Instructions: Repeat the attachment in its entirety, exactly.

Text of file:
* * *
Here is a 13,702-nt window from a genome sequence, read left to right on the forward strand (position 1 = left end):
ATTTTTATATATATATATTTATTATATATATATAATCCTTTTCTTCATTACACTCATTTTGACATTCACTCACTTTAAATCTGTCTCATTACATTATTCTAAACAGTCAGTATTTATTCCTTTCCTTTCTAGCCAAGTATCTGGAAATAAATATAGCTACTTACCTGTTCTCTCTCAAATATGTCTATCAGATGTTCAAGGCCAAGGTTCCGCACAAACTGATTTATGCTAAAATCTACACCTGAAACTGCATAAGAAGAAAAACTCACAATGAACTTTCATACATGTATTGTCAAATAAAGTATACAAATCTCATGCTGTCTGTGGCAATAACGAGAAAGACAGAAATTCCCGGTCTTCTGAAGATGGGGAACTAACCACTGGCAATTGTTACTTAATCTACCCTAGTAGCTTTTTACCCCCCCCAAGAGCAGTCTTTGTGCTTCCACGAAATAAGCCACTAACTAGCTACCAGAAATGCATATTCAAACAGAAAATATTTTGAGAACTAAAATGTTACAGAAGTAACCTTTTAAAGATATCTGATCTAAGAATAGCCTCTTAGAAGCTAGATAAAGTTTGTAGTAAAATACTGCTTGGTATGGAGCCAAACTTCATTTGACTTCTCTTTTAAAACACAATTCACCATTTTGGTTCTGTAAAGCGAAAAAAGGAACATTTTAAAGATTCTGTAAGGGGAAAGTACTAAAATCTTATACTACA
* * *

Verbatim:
Here is a 13,702-nt window from a genome sequence, read left to right on the forward strand (position 1 = left end):
ATTTTTATATATATATATTTATTATATATATATAATCCTTTTCTTCATTACACTCATTTTGACATTCACTCACTTTAAATCTGTCTCATTACATTATTCTAAACAGTCAGTATTTATTCCTTTCCTTTCTAGCCAAGTATCTGGAAATAAATATAGCTACTTACCTGTTCTCTCTCAAATATGTCTATCAGATGTTCAAGGCCAAGGTTCCGCACAAACTGATTTATGCTAAAATCTACACCTGAAACTGCATAAGAAGAAAAACTCACAATGAACTTTCATACATGTATTGTCAAATAAAGTATACAAATCTCATGCTGTCTGTGGCAATAACGAGAAAGACAGAAATTCCCGGTCTTCTGAAGATGGGGAACTAACCACTGGCAATTGTTACTTAATCTACCCTAGTAGCTTTTTACCCCCCCCAAGAGCAGTCTTTGTGCTTCCACGAAATAAGCCACTAACTAGCTACCAGAAATGCATATTCAAACAGAAAATATTTTGAGAACTAAAATGTTACAGAAGTAACCTTTTAAAGATATCTGATCTAAGAATAGCCTCTTAGAAGCTAGATAAAGTTTGTAGTAAAATACTGCTTGGTATGGAGCCAAACTTCATTTGACTTCTCTTTTAAAACACAATTCACCATTTTGGTTCTGTAAAGCGAAAAAAGGAACATTTTAAAGATTCTGTAAGGGGAAAGTACTAAAATCTTATACTACA